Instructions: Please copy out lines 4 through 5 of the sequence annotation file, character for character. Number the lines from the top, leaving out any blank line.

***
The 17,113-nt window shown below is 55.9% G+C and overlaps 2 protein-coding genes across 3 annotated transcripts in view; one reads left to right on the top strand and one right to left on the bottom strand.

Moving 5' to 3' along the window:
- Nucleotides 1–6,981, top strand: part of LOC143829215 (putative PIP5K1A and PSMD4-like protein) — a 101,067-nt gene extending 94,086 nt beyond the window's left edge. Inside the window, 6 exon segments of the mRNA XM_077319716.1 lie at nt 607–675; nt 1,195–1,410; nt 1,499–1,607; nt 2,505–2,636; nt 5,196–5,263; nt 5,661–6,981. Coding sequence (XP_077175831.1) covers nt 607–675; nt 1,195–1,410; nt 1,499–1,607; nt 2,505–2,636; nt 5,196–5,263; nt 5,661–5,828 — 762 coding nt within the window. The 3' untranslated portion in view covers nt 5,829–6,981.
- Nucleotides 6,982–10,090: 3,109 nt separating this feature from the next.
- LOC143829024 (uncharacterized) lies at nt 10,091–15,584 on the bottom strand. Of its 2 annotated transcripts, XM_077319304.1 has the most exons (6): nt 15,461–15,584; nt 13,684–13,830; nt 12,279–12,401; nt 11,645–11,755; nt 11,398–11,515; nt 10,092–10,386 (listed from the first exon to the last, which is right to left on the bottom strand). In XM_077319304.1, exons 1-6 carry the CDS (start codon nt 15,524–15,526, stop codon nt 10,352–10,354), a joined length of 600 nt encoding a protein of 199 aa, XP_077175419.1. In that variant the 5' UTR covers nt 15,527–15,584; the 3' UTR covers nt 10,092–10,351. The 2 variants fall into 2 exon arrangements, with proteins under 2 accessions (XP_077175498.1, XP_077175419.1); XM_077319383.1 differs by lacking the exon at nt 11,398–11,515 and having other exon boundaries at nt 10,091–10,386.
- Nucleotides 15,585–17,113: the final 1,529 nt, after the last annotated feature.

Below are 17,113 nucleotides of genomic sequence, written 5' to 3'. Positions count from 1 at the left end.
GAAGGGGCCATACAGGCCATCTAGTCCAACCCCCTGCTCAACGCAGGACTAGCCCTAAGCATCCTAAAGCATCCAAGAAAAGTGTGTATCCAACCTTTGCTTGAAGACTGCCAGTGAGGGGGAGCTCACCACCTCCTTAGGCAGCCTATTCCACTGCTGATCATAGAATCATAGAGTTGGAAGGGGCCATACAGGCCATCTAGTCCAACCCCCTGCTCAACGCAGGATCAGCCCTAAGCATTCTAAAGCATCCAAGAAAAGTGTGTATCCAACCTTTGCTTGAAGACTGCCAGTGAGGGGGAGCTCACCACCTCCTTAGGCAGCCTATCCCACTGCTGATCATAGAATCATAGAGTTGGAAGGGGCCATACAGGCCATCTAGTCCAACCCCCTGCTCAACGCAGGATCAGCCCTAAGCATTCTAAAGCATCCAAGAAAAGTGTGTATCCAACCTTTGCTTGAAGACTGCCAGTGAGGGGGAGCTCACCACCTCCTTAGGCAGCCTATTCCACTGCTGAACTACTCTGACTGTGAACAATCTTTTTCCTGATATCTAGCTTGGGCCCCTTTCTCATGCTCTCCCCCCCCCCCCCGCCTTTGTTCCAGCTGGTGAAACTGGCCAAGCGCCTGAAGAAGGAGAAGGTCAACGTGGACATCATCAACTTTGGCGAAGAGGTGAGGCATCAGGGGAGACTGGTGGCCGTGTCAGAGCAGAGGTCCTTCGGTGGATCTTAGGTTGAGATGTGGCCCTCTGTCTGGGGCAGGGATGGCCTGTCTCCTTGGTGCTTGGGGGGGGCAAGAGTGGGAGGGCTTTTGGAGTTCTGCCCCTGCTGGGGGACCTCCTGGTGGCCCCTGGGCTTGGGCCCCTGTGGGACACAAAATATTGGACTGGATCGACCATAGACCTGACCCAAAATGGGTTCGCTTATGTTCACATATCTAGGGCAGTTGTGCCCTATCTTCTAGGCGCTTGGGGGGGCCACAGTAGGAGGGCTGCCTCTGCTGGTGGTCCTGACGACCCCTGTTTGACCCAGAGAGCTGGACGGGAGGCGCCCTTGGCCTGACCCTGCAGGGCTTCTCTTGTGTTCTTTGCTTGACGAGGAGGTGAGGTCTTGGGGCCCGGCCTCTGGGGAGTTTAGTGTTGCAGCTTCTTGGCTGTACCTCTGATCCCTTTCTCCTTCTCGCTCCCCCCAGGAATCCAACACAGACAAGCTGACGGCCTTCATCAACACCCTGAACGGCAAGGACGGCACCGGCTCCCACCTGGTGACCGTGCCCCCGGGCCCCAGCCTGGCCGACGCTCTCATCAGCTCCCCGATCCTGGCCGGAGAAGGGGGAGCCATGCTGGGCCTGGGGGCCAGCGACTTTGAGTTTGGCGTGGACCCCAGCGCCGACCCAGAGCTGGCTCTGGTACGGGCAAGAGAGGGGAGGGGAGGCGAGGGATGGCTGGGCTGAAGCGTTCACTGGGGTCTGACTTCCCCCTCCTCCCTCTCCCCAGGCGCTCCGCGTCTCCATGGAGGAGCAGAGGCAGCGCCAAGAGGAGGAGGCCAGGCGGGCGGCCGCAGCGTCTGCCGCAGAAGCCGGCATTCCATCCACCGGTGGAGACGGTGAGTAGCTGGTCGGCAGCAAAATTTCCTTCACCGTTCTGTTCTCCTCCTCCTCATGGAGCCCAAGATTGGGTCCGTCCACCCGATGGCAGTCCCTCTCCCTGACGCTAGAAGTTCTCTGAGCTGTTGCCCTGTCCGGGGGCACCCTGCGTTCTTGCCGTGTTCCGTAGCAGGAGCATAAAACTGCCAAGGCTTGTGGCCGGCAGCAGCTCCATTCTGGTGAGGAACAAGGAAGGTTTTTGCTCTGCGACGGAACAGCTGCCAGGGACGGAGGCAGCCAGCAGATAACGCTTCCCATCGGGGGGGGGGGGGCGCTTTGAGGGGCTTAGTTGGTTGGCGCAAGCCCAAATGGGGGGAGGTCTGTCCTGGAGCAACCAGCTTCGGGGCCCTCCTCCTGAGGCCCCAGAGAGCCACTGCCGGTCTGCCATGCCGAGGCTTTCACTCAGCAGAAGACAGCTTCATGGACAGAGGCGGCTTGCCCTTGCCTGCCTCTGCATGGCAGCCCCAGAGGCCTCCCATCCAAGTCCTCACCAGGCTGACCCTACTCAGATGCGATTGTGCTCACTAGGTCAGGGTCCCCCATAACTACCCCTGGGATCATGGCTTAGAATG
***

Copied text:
- Nucleotides 6,982–10,090: 3,109 nt separating this feature from the next.
- LOC143829024 (uncharacterized) lies at nt 10,091–15,584 on the bottom strand. Of its 2 annotated transcripts, XM_077319304.1 has the most exons (6): nt 15,461–15,584; nt 13,684–13,830; nt 12,279–12,401; nt 11,645–11,755; nt 11,398–11,515; nt 10,092–10,386 (listed from the first exon to the last, which is right to left on the bottom strand). In XM_077319304.1, exons 1-6 carry the CDS (start codon nt 15,524–15,526, stop codon nt 10,352–10,354), a joined length of 600 nt encoding a protein of 199 aa, XP_077175419.1. In that variant the 5' UTR covers nt 15,527–15,584; the 3' UTR covers nt 10,092–10,351. The 2 variants fall into 2 exon arrangements, with proteins under 2 accessions (XP_077175498.1, XP_077175419.1); XM_077319383.1 differs by lacking the exon at nt 11,398–11,515 and having other exon boundaries at nt 10,091–10,386.